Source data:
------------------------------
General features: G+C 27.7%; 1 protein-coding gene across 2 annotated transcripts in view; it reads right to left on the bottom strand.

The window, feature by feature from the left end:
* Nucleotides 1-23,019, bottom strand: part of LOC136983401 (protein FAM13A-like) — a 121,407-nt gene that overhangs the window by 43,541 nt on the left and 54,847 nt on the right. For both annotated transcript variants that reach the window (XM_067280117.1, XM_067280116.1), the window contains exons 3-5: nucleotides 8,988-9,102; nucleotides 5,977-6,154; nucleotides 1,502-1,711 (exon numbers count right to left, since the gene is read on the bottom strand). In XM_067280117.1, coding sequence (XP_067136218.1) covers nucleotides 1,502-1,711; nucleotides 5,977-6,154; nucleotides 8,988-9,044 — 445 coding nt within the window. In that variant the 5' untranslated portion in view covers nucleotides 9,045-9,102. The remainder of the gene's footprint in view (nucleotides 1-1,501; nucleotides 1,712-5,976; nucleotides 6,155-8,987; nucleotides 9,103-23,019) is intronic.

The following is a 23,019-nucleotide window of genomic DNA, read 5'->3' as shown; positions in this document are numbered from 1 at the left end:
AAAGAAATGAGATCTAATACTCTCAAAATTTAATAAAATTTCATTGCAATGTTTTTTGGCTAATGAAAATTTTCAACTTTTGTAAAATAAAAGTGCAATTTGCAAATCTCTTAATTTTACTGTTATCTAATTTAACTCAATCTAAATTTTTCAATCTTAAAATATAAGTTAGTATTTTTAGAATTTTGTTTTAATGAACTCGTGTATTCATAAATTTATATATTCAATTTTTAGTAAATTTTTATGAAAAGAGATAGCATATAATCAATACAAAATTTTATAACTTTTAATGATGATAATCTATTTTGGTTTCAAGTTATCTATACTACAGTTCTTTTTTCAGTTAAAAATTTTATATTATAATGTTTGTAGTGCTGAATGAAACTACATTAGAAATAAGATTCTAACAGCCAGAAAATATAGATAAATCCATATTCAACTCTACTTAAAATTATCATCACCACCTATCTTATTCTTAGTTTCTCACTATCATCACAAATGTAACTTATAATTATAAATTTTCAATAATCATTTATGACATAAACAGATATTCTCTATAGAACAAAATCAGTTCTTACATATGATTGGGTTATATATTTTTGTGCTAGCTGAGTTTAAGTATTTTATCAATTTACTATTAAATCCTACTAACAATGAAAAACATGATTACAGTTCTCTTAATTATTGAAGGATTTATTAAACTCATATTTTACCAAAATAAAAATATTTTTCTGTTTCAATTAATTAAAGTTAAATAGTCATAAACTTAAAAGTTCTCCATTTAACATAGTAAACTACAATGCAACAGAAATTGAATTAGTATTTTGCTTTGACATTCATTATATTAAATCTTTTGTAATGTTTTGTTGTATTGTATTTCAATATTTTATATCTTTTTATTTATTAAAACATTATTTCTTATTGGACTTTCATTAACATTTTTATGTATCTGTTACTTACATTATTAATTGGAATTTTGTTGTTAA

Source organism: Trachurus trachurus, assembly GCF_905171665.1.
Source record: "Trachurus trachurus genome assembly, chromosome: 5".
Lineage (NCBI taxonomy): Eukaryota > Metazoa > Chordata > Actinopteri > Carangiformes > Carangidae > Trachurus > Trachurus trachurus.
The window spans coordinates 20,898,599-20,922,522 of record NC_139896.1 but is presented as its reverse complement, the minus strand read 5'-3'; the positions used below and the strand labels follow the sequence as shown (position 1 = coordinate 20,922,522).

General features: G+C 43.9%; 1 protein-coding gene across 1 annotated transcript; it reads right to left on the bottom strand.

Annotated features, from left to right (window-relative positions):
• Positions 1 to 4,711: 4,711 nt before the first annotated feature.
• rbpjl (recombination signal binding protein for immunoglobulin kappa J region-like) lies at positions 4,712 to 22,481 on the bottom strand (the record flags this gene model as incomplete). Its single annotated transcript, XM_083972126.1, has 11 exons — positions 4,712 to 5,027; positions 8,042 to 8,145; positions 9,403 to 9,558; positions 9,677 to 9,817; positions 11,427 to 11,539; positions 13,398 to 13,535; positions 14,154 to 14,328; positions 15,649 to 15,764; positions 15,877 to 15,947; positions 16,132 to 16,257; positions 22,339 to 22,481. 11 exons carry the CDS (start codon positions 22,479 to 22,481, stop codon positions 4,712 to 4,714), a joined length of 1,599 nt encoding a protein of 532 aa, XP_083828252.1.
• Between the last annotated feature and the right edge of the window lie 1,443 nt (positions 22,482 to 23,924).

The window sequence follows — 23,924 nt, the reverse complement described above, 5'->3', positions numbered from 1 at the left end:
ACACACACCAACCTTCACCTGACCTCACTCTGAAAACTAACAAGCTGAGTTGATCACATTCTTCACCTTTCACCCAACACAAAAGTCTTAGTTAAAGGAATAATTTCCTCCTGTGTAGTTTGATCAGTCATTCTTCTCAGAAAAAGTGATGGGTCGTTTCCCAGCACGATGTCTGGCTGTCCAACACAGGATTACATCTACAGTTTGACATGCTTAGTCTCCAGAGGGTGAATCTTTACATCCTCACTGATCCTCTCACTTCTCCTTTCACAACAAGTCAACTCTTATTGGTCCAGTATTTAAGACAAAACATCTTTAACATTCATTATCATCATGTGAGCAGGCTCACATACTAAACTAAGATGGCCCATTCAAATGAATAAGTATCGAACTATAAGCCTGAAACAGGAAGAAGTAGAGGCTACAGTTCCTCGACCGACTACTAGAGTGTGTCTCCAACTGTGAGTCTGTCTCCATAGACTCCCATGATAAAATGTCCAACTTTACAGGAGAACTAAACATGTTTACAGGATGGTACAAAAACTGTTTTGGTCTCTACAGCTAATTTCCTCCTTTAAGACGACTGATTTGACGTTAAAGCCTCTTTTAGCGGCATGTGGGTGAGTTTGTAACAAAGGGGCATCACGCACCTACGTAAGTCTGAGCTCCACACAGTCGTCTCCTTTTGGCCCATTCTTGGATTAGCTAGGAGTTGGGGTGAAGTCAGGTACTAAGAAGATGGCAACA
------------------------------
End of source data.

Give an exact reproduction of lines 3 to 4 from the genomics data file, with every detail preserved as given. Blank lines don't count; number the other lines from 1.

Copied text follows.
* Nucleotides 1-23,019, bottom strand: part of LOC136983401 (protein FAM13A-like) — a 121,407-nt gene that overhangs the window by 43,541 nt on the left and 54,847 nt on the right. For both annotated transcript variants that reach the window (XM_067280117.1, XM_067280116.1), the window contains exons 3-5: nucleotides 8,988-9,102; nucleotides 5,977-6,154; nucleotides 1,502-1,711 (exon numbers count right to left, since the gene is read on the bottom strand). In XM_067280117.1, coding sequence (XP_067136218.1) covers nucleotides 1,502-1,711; nucleotides 5,977-6,154; nucleotides 8,988-9,044 — 445 coding nt within the window. In that variant the 5' untranslated portion in view covers nucleotides 9,045-9,102. The remainder of the gene's footprint in view (nucleotides 1-1,501; nucleotides 1,712-5,976; nucleotides 6,155-8,987; nucleotides 9,103-23,019) is intronic.

The following is a 23,019-nucleotide window of genomic DNA, read 5'->3' as shown; positions in this document are numbered from 1 at the left end: